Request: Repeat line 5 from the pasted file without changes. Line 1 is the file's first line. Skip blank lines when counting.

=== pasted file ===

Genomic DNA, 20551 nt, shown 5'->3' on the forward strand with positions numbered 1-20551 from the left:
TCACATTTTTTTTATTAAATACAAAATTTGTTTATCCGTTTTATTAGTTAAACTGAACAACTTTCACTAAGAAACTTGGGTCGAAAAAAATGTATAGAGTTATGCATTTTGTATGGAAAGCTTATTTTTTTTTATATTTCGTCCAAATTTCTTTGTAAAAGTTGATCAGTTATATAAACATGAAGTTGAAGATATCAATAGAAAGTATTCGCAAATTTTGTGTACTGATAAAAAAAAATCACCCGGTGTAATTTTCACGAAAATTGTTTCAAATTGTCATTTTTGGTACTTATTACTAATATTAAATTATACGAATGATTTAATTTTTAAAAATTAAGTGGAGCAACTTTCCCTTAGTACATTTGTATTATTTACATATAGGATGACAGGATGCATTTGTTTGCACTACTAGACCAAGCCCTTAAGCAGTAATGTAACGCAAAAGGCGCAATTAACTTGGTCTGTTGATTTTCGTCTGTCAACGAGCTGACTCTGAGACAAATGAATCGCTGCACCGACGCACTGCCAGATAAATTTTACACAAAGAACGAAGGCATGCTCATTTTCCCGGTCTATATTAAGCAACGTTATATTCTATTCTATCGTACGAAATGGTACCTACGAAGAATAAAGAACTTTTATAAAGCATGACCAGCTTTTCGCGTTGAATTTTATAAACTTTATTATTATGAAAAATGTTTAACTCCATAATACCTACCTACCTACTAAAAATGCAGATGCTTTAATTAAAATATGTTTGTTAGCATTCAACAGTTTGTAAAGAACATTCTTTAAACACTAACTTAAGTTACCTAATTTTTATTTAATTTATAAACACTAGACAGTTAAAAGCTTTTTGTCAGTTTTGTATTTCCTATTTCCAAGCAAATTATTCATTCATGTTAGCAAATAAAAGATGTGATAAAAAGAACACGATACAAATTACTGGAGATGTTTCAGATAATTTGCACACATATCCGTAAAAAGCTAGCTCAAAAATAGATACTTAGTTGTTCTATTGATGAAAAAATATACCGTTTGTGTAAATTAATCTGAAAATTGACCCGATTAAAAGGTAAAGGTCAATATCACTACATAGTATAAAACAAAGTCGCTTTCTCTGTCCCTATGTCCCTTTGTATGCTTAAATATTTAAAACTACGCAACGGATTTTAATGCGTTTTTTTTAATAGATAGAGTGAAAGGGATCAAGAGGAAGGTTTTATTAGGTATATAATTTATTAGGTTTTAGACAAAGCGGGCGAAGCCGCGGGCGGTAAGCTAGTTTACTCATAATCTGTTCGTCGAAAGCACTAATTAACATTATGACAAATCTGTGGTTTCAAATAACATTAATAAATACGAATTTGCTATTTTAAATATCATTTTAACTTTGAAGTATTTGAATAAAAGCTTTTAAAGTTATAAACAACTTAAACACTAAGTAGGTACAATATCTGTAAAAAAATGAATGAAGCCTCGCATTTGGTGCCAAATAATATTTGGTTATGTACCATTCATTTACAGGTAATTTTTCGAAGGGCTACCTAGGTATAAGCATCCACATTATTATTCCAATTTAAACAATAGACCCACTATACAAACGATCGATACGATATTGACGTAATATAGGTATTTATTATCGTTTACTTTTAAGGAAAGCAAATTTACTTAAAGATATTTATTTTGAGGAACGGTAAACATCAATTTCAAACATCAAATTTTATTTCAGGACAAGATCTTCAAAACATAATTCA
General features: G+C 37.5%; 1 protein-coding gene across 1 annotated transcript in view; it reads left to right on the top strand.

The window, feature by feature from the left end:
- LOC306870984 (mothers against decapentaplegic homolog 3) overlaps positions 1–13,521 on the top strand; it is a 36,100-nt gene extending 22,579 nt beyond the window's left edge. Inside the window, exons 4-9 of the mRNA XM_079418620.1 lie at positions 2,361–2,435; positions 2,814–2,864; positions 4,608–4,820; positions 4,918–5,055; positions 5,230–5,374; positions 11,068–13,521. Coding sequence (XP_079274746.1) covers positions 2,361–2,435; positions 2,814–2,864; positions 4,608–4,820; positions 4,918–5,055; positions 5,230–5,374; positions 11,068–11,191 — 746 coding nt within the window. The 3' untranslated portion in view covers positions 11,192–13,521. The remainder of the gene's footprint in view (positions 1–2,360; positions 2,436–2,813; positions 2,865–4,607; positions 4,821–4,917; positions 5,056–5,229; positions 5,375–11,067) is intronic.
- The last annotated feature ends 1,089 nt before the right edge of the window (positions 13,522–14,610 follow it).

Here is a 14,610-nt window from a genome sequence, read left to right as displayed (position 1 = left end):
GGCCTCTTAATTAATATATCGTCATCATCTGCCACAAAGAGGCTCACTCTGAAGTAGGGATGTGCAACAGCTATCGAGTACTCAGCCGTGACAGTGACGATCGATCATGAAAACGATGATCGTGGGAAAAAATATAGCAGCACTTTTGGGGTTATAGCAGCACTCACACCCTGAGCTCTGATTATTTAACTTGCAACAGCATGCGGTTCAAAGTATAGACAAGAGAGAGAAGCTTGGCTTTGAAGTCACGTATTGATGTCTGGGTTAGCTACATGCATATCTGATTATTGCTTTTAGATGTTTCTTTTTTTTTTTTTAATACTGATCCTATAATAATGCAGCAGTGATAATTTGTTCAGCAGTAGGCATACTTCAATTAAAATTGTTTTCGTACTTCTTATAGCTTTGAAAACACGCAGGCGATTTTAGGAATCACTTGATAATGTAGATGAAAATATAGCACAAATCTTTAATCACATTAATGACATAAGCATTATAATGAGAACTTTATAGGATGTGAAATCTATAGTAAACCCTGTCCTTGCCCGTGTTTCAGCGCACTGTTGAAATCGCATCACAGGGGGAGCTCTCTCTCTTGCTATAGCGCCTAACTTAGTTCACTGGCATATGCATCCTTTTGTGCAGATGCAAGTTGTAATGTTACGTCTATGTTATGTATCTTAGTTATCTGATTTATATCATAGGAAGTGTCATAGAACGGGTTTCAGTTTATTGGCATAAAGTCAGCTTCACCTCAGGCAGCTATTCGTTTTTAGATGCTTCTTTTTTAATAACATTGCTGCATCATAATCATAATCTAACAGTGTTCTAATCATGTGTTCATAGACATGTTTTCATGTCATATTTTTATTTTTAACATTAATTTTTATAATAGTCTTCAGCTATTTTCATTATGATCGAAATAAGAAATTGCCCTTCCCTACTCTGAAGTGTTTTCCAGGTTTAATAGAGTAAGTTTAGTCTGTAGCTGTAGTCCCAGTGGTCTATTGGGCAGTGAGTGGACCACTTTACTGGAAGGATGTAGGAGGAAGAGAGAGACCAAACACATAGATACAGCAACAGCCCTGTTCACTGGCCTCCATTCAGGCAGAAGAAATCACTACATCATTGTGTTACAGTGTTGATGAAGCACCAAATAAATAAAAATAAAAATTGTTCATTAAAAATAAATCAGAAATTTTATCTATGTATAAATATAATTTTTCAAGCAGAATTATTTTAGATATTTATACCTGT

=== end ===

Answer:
- LOC306870984 (mothers against decapentaplegic homolog 3) overlaps positions 1–13,521 on the top strand; it is a 36,100-nt gene extending 22,579 nt beyond the window's left edge. Inside the window, exons 4-9 of the mRNA XM_079418620.1 lie at positions 2,361–2,435; positions 2,814–2,864; positions 4,608–4,820; positions 4,918–5,055; positions 5,230–5,374; positions 11,068–13,521. Coding sequence (XP_079274746.1) covers positions 2,361–2,435; positions 2,814–2,864; positions 4,608–4,820; positions 4,918–5,055; positions 5,230–5,374; positions 11,068–11,191 — 746 coding nt within the window. The 3' untranslated portion in view covers positions 11,192–13,521. The remainder of the gene's footprint in view (positions 1–2,360; positions 2,436–2,813; positions 2,865–4,607; positions 4,821–4,917; positions 5,056–5,229; positions 5,375–11,067) is intronic.